Michele Soavi’s Cemetery Man (1994) gets my vote for the best Italian horror movie I’ve ever seen. It is the freshest and quirkiest take on the zombie genre I’ve encountered—and unlike many Italian horror pictures, the laughs are intentional. Yet, this tale of a lonely cemetery caretaker (Rupert Everett) and his odd friendship with a hulking simpleton (François Hadji-Lazaro) is also one of the more emotionally effective movies of its type. Viewers who love Dario Argento will definitely find much to like here. They may also be shocked by how relatively coherent this is.
There’s a lot going on in this movie and it works on several levels. You can take it as a horror picture or a horror/comedy or a story about friendship or a surreal examination of the nature of identity and reality. The fact is that it really is all these things. For once, the oft-cited excuse (that I rarely buy) that the narrative gaps in an Italian horror picture are examples of “dream logic” are actually justifiable. The story unfolds like a very weird dream and makes more sense in that mode than any other. It actually seems to take place in a world of its own—like our own world, only it isn’t quite.
It’s not just that Francesco Dellamorte (Everrett) works in a cemetery where the dead—well, some of them—have an unnerving tendency to come back to life in the zombified anti-social flesh-eating sense. That’s become almost old hat to Francesco, who thinks nothing of having to shoot the pesky things. No, the whole tone is slightly off—ranging from his friendship with the monstrous Gnaghi (Hadji-Lazaro) to his obsession with a strangely recurring (she shows up in three incarnations) woman (Anna Falchi) to his generally supposed (and never explained) impotency. Everyone and everything is peculiar. We are, after all, talking about a movie where the girl of Francesco’s dreams gets all hot and bothered when she learns that the cemetery has an ossuary. And this world gets stranger and stranger as the film progresses.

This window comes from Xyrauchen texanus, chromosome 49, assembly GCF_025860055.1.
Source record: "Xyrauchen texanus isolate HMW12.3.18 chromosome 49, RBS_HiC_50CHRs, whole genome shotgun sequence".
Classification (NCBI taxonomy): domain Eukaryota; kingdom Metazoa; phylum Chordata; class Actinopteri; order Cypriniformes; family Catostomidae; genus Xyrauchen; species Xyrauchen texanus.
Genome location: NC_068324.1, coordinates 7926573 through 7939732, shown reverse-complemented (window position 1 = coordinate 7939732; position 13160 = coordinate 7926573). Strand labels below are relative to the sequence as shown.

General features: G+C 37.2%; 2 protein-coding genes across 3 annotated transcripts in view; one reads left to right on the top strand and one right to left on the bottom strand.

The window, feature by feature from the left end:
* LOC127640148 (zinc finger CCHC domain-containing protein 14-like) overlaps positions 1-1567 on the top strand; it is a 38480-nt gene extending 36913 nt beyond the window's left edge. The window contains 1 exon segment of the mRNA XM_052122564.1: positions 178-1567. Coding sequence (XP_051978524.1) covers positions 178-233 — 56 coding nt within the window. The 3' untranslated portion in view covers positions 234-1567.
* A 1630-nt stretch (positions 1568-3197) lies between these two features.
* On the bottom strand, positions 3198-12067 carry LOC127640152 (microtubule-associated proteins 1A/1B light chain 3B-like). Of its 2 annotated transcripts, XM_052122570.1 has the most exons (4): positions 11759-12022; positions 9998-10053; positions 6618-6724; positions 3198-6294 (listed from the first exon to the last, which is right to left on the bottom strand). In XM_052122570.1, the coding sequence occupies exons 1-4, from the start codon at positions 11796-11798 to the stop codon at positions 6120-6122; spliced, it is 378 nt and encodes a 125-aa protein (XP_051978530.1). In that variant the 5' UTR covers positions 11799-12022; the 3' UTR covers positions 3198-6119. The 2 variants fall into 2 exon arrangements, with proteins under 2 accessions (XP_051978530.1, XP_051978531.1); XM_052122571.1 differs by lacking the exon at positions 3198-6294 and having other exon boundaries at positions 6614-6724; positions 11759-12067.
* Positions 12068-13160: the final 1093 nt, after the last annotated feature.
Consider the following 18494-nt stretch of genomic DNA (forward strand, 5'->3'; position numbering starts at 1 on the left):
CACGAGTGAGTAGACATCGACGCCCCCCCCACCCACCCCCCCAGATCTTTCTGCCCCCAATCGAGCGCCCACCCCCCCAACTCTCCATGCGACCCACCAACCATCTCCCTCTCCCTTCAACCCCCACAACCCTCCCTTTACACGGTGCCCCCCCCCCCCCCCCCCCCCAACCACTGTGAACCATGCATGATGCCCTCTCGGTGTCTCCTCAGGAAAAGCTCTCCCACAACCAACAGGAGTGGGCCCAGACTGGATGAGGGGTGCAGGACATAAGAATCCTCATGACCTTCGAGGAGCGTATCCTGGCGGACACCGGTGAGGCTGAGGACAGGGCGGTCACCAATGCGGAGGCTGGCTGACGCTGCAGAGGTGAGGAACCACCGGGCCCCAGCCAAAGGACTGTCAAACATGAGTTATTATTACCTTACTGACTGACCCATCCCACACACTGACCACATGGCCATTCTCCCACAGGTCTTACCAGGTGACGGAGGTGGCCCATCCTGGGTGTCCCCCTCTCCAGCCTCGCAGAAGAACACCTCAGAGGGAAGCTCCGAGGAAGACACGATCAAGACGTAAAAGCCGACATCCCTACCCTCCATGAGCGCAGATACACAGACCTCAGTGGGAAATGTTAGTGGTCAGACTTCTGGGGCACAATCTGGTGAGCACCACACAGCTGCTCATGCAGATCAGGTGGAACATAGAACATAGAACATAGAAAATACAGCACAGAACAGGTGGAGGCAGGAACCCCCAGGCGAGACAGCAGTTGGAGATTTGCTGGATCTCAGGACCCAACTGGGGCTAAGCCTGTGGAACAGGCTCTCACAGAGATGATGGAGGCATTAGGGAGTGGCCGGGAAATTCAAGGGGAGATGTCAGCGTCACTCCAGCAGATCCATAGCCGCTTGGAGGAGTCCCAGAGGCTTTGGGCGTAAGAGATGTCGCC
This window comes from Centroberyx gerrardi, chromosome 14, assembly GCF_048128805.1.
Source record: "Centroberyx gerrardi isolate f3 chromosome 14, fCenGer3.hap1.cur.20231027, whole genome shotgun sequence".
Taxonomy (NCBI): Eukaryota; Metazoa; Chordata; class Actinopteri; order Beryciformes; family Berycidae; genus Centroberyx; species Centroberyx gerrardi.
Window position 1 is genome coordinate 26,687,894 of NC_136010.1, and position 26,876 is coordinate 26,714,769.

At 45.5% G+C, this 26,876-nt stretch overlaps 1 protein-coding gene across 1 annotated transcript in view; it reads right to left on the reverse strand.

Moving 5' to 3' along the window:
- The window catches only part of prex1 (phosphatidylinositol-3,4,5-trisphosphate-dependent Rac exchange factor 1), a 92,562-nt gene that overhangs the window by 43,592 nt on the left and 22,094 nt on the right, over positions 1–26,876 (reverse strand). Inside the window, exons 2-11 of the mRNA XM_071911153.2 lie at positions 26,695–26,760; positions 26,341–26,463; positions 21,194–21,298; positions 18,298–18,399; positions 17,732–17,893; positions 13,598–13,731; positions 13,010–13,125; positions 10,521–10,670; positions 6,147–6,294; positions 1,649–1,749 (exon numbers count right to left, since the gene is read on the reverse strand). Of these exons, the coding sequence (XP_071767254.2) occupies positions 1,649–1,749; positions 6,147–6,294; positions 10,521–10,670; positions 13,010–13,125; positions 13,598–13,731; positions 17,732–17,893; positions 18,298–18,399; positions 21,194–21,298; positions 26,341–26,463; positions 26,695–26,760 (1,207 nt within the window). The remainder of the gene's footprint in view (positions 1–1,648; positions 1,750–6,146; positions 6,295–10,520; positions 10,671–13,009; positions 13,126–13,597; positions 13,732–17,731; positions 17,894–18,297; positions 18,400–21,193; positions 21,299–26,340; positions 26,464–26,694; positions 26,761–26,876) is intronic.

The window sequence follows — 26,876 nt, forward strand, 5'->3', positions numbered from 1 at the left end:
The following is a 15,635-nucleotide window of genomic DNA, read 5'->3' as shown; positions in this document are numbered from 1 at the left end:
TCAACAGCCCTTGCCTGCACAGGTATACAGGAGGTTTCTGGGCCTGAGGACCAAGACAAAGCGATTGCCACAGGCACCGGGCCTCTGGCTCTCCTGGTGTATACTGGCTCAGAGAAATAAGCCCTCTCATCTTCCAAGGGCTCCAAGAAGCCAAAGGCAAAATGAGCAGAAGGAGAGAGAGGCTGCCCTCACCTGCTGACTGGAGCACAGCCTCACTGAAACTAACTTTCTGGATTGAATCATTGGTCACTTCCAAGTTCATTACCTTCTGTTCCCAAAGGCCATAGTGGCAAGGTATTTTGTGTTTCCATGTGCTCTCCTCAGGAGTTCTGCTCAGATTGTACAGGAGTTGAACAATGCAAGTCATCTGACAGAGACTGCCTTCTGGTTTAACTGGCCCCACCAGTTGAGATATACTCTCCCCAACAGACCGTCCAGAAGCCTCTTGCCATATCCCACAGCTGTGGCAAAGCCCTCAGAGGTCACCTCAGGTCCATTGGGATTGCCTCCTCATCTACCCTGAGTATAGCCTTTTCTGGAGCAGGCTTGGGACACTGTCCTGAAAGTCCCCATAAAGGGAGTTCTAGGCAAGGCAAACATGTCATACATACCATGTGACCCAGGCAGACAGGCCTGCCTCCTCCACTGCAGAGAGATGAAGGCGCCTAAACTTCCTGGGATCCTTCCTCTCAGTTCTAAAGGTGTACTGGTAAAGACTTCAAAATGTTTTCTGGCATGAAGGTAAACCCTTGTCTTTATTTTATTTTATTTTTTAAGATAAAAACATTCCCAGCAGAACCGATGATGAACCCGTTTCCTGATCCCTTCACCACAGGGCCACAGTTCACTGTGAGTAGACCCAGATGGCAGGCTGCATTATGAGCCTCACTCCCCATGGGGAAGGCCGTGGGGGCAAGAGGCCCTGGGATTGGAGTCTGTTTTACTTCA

Yes, it’s gory and parts of it are just plain silly. How seriously can you take boy scout zombies? The special effects are on the uneven side, but they work to some extent because their slightly goofy nature actually adds to the film’s atmosphere. There’s an art conscious nature to the film — in both its photography and the visual references to paintings (notably René Magritte’s “The Lovers”) — and a sense of horror history when it borrows a plot device from Tod Browning’s The Unknown (1927)/ In the end, there’s simply nothing quite like it.
The Thursday Horror Picture Show will screen Cemetery Man Thursday,June26 at 8 p.m. in Theater Six at The Carolina Asheville and will be hosted by Xpress movie critics Ken Hanke and Justin Souther.